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    Materials and methods
    Results and discussion
    Acknowledgements This study was supported by the Open Project Program of the Key Laboratory of Mariculture & Enhancement of Zhejiang Province (No. 2016KF003), the Key Project of Zhejiang Province (No. 2016C02055-7), and the International Science & Technology Cooperation Program of China (No. 2015DFR30450).
    Introduction The envelope protein (Env) of human immunodeficiency virus type 1 (HIV-1) consists of the surface gp120 subunit and the transmembrane gp41 subunit, which are non-covalently associated with each other 1, 2, 3. As many as some 30 N-asparagine-linked carbohydrate attachment sites were predicted in the Env amino PF-06463922 sequence and actual attachment of sugar chains appears to modulate the viral biological properties, infectivity and antigenicity 1, 2, 3, 4, 5, 6, 7, 8, 9. However, the functional significance of each of the glycans for viral activities is not fully elucidated. The infectivity, cellular host range and cytopathogenicity of HIV-1 vary from strain to strain. Primary HIV-1 isolates obtained from individuals at an early asymptomatic stage can replicate in phytohemagglutinin-stimulated peripheral blood mononuclear cells (PBMC) and primary macrophages but not in established T cell lines. They are referred to as macrophage tropic (M-tropic) strains. On the other hand, the isolates from about 50% of patients at a late disease stage replicate in established T cell lines but not in macrophages, and are thus termed T-cell-line tropic (T-tropic) strains. Recently, chemokine receptors such as CXCR-4 and CCR-5 were identified as co-receptors that mediate fusion between the viral envelope and the host cell membrane and facilitate the entry of HIV-1 into cells following viral attachment to the major receptor CD4 10, 11, 12, 13, 14, 15, 16. Differences in cell tropism among HIV-1 strains are now explained by different co-receptor usage. CCR-5 is used by M-tropic strains 10, 12, 13, 14, 15, whereas CXCR-4 is used by T-tropic strains 11, 16. The third variable (V3) loop in gp120 has been found to be an important determinant for virus cellular host range 17, 18, 19, and its basic amino acid substitutions at positions 11 and/or 25 are closely associated with the T-tropic phenotype 20, 21, 22, 23, 24. The V3 loop contains a site for N-glycosylation at the 6th position which is conserved in most HIV-1 strains but the significance of this high degree of conservation has been poorly addressed. To our knowledge, it has only been shown that the N-glycan in the V3 of some T-tropic strains (HXB2, HXB10, LAI and BRU) may be dispensable for virus infectivity 4, 5, 6, 7, 8. But removal of this N-glycan enhanced the virus sensitivity to neutralizing antibodies, suggesting its role in masking the potential antigenicity of V3 peptide 5, 6, 7, 8. Here, we re-evaluated, by site-specific mutagenesis, the significance of this N-glycan of HIV-1 strains with various cell tropisms. Contrary to the above reports, our data show that removal of the N-glycan from V3 impaired efficient virus replication. This impairment appeared to be associated with a reduced level of CXCR-4-dependent fusion and virus entry. Therefore, our data suggest the importance of the highly conserved V3 N-glycan not only for the antigenicity of HIV-1, but also for viral infectivity and cellular host range. However, no such requirement of the glycan has been found for CCR-5-dependent fusion and virus entry characteristic of M-tropic strains. Thus, there appear to be considerable strain-specific differences in the structure-functional relationships in HIV-1-co-receptor interactions.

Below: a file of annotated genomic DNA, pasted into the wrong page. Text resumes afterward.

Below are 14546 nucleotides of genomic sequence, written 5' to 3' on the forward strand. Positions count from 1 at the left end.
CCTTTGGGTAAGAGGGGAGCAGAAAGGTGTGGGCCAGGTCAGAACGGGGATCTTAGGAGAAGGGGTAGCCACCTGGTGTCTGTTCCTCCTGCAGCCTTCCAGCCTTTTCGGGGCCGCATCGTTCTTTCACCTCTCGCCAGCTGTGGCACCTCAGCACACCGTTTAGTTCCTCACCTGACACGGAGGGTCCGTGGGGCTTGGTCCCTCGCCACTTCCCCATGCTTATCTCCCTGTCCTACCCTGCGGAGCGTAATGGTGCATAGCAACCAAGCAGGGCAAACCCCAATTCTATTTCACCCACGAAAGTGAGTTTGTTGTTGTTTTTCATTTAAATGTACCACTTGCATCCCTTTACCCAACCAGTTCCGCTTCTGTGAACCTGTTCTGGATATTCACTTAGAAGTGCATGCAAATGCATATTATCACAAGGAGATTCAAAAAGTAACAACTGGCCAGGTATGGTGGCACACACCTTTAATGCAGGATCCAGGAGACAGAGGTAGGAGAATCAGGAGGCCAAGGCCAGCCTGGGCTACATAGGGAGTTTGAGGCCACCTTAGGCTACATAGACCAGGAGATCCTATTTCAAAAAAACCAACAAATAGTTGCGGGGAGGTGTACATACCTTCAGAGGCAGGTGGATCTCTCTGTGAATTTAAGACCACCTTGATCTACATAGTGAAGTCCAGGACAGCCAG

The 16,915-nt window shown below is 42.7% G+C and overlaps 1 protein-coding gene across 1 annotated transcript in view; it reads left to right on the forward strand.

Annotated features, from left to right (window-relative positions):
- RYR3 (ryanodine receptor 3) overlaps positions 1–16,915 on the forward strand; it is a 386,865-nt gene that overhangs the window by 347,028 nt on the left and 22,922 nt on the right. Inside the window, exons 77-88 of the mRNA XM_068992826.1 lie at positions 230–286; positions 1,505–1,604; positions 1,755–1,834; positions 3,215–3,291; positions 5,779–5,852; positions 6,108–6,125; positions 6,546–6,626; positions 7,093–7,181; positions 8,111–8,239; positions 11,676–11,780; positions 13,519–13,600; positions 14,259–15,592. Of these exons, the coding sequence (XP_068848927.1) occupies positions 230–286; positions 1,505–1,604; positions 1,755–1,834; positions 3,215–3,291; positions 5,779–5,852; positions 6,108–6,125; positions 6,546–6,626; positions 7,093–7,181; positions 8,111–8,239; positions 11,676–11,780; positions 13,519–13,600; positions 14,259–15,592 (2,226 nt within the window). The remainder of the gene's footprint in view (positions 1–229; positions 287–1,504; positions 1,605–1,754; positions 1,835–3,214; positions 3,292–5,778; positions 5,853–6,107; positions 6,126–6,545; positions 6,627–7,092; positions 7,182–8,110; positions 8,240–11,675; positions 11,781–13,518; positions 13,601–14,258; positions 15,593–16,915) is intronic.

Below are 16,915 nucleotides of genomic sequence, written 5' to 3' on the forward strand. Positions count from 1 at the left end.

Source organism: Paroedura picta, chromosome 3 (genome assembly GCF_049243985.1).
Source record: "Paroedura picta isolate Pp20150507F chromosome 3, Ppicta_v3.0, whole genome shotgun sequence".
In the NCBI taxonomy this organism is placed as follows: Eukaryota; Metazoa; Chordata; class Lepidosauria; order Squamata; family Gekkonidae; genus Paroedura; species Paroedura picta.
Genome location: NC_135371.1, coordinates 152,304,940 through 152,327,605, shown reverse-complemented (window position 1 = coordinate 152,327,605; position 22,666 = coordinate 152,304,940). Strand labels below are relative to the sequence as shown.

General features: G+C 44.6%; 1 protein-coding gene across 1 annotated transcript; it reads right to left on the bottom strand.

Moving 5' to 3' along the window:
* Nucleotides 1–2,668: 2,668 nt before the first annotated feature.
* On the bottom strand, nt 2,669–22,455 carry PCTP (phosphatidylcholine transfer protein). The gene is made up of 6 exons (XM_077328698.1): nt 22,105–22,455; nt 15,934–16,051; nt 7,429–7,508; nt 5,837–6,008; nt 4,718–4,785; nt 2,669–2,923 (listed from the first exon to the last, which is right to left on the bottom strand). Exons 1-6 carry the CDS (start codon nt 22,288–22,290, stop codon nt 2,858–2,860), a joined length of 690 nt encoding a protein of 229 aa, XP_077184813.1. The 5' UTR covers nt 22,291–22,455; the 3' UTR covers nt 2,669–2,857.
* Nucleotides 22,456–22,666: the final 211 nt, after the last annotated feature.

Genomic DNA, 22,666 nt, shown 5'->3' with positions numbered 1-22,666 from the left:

Materials and methods
    Discussion In the present study, we generated N-glycosylation mutants of HIV-1 strains which differ in their cellular host range and demonstrated that the removal of the N-glycan from V3 impaired replication capability of a T-tropic HIV-1. The same mutation caused no such impediment for an M-tropic strain. The specificity of co-receptor usage of each mutant Env was confirmed by a Vac-based fusion assay, which demonstrated that the mutation affected CXCR-4-dependent fusion but not CCR-5-dependent fusion. Co-receptor-specific requirement of the N-glycan was further supported by similar mutagenesis of a dual tropic strain, as removal of the glycan affected the use of CXCR-4 but not CCR-5.